Big plans for the poor

2017-05-07 06:01
Joburg Executive Mayor Herman Mashaba Picture: Jabu Kumalo

Joburg Executive Mayor Herman Mashaba Picture: Jabu Kumalo

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Joburg Mayor Mashaba says RDP houses are not fit for human beings.

He last set foot at some of Johannesburg’s dilapidated hostels, which he likened to prisons, during his campaign blitz ahead of the August local polls, carrying a basket of promises in return for DA votes.

This week, Joburg mayor and self-proclaimed corruption buster Herman Mashaba promised to keep his word, pointing out that he had selected three hostels for revamping.

And instead of encouraging the building of RDP houses, Mashaba said his administration had identified a generous portion of city-owned land to be developed into serviced stands with running water, electricity, and a sewerage system to give poor people living in squalid conditions the dignity of becoming homeowners.

Last year, Mashaba took his campaign to a number of hostels in Alexandra, a short distance from his Sandton home.

This week was a big one for Mashaba as he delivered his first state of the city address in the new picturesque R360 million council chambers, which are courtesy of the previous ANC-led administration under Parks Tau.

It is here that he outlined progress on his 10-point plan developed soon after taking office, saying it represented a way for the new coalition government to start making its own impact.

Within the proposal was an ambitious plan to grow the economy by 5% by 2021, aimed at driving down the city’s crippling unemployment rate, with 862 000 of the city’s citizens currently without jobs.

In an interview with City Press on Thursday, a day after his address, Mashaba reiterated that, should the economy not achieve the set target by 2021, he must face the chop and not return for a second term.

Mashaba spoke almost without pausing to breathe as he pointed out, one after the other, what changes he would bring, adding that a key directive in the city’s adjusted budget process had been to ensure that a minimum of 60% of capital expenditure must be in poor communities.

For Mashaba, the plight of hostel dwellers, some of whom took up DA membership during his campaign trail last year, was one of the priorities for his June 2017/18 budget.

“We are targeting three hostels,” he asserted without revealing much detail.

Faced with an enormous housing backlog he traces back to his predecessors, his administration’s focus will shift to servicing sites.

Historically, the city could only deliver 2 500 to 3 500 houses per year.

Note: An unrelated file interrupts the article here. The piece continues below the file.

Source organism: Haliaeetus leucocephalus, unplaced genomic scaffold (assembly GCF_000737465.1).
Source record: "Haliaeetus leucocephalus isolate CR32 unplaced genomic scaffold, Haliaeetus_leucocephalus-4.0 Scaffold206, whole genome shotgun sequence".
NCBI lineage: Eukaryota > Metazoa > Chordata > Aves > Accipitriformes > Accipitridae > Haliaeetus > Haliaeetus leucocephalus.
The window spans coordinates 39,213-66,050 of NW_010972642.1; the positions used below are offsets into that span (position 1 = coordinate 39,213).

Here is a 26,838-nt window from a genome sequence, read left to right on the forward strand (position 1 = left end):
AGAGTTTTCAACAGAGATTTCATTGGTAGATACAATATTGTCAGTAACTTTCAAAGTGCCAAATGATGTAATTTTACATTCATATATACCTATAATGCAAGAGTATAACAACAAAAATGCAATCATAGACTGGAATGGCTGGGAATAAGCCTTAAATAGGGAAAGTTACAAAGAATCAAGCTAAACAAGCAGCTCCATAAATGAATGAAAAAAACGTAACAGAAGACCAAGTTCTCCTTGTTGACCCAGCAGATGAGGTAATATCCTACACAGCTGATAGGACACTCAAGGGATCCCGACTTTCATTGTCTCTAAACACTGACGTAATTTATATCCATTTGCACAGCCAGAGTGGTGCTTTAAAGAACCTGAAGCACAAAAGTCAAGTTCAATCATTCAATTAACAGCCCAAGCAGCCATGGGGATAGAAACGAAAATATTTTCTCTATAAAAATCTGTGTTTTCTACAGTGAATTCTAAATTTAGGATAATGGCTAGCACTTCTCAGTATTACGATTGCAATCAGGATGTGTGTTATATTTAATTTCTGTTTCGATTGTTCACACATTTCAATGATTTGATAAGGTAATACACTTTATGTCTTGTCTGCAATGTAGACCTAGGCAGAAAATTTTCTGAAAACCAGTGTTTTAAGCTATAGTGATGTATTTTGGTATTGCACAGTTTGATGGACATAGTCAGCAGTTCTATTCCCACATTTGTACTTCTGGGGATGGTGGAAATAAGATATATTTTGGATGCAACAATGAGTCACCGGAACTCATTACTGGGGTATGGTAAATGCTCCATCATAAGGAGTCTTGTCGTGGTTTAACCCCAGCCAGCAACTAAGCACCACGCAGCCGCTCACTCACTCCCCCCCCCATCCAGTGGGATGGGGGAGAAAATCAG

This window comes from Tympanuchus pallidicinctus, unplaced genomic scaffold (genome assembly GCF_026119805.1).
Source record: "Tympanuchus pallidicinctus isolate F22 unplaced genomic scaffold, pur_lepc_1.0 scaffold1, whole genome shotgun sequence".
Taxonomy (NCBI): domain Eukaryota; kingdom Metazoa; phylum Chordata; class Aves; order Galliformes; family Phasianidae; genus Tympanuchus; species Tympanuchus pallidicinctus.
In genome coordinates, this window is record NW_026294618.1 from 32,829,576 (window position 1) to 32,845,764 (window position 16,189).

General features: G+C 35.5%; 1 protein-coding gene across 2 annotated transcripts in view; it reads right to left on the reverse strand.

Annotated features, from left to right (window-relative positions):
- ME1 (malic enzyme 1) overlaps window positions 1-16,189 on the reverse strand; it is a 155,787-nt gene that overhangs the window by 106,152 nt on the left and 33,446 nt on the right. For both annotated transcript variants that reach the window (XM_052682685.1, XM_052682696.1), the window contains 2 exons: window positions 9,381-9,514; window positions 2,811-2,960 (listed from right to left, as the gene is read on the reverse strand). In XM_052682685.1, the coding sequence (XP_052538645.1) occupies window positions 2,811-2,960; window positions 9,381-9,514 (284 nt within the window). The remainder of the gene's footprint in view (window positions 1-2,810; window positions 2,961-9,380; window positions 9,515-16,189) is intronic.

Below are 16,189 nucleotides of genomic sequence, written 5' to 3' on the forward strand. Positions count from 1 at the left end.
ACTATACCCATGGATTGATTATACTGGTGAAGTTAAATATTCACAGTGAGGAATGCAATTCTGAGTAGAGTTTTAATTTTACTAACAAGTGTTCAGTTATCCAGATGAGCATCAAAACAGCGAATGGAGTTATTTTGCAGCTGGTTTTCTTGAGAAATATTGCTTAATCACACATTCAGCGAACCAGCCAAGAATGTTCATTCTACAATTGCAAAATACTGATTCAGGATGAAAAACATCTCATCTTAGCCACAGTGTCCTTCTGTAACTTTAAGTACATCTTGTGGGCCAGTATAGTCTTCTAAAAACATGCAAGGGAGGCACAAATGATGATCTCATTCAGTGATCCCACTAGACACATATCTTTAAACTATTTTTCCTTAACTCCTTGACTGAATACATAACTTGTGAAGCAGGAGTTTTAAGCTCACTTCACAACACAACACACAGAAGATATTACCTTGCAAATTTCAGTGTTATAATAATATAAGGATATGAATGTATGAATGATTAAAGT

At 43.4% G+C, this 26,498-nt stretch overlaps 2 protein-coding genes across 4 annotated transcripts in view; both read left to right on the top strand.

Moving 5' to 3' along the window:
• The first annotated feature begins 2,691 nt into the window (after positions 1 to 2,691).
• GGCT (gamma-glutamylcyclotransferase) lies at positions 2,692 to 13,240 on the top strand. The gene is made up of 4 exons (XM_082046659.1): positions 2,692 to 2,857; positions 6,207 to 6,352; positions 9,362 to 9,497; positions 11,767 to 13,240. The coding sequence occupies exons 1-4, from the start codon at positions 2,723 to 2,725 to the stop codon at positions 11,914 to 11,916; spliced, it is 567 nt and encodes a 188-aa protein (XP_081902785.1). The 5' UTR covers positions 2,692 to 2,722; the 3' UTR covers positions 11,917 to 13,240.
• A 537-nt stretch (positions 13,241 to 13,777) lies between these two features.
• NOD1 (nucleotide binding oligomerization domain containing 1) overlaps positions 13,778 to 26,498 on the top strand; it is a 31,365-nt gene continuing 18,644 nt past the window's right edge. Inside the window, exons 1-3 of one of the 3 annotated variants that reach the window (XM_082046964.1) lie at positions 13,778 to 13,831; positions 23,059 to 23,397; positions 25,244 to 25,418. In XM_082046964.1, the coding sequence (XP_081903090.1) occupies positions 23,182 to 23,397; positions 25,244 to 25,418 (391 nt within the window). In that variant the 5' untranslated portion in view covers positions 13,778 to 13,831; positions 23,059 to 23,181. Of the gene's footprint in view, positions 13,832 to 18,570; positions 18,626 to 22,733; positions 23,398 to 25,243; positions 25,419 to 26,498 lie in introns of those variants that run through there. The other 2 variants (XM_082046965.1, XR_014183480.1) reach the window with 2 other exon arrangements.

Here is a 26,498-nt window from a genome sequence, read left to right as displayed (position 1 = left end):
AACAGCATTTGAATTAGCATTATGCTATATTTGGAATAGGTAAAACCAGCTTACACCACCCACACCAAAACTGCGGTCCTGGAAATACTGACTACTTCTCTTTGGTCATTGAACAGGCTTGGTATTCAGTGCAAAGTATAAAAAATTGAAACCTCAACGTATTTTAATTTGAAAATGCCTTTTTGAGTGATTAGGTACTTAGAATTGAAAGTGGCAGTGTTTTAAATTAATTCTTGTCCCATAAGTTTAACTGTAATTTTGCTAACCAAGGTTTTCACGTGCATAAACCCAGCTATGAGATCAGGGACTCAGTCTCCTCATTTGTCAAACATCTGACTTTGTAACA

“Instead of building RDP houses, what we want to do is to identify the city’s own land and service it. Give it water, electrify, [sewerage systems] and give people title deeds so that when they build their houses, they build them in proper places,” he said on the pilot project.

Mashaba said he honestly believed almost all the RDP houses built so far were unsuitable for habitation by human beings.

“We want to give people the opportunity to build their own houses by giving them the serviced stands.”

He said instead of just building the maximum 3 500 houses, the city would make available the serviced land to allow people on the waiting list to build their homes.

Mashaba would not reveal just how much had been allocated to ensure this happened, only saying details would be outlined in his budget speech in a month’s time.

This will be the first budget of the DA-led coalition government in the city.

The administration has been, by law, locked into running the city based on an ANC budget that the coalition adjusted in February, effecting only 10% “pro-poor” changes under the watchful eye of the Economic Freedom Fighters (EFF).

This saw Mashaba scrapping some projects initiated by Tau, labelling them “vanity projects” meant to “benefit cadres”. The most contentious was the R1 billion Jozi@Work project.

Mashaba will from January initiate the insourcing of security services. Considerations are also being made to insource catering and cleaning services and qualified professionals such as accountants.

Outsourcing security services costs the city a staggering R360 million per year.

Mashaba could not resist taking aim at Tau, whom he said preached a hollow gospel of a world-class city in the face of corruption that the mayor will continue to expose despite attempts by the ANC to “frustrate” him.

Mashaba said there was a new sheriff in town and people should embrace the new coalition government.

“I’m saying to everyone ... you are in a safe place, you have a new executive mayor who operates on the basis of consultation and engagement with all the coalition partners, including the EFF.

“It’s not what I decided; the voters are our bosses and they decided to vote for this arrangement.


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Read more on:    herman mashaba  |  rdp houses

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